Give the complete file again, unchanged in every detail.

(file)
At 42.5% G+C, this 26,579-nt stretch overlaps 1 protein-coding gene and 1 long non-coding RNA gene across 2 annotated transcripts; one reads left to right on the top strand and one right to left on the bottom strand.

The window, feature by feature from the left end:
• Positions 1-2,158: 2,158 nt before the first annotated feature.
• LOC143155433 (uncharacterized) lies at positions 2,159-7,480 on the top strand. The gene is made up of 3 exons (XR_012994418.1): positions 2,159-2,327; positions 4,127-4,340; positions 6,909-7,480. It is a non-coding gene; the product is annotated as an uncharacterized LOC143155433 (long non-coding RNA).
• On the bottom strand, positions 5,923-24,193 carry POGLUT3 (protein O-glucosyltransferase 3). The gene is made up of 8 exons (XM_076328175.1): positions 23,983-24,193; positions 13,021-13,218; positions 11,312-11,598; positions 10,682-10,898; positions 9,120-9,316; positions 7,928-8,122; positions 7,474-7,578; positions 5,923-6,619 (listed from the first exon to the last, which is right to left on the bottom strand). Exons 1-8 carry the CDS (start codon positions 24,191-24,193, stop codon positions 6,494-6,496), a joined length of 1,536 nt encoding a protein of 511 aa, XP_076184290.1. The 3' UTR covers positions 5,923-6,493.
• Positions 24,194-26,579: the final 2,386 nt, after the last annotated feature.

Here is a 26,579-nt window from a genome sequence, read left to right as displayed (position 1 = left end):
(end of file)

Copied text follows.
At 42.5% G+C, this 26,579-nt stretch overlaps 1 protein-coding gene and 1 long non-coding RNA gene across 2 annotated transcripts; one reads left to right on the top strand and one right to left on the bottom strand.

The window, feature by feature from the left end:
• Positions 1-2,158: 2,158 nt before the first annotated feature.
• LOC143155433 (uncharacterized) lies at positions 2,159-7,480 on the top strand. The gene is made up of 3 exons (XR_012994418.1): positions 2,159-2,327; positions 4,127-4,340; positions 6,909-7,480. It is a non-coding gene; the product is annotated as an uncharacterized LOC143155433 (long non-coding RNA).
• On the bottom strand, positions 5,923-24,193 carry POGLUT3 (protein O-glucosyltransferase 3). The gene is made up of 8 exons (XM_076328175.1): positions 23,983-24,193; positions 13,021-13,218; positions 11,312-11,598; positions 10,682-10,898; positions 9,120-9,316; positions 7,928-8,122; positions 7,474-7,578; positions 5,923-6,619 (listed from the first exon to the last, which is right to left on the bottom strand). Exons 1-8 carry the CDS (start codon positions 24,191-24,193, stop codon positions 6,494-6,496), a joined length of 1,536 nt encoding a protein of 511 aa, XP_076184290.1. The 3' UTR covers positions 5,923-6,493.
• Positions 24,194-26,579: the final 2,386 nt, after the last annotated feature.

Here is a 26,579-nt window from a genome sequence, read left to right as displayed (position 1 = left end):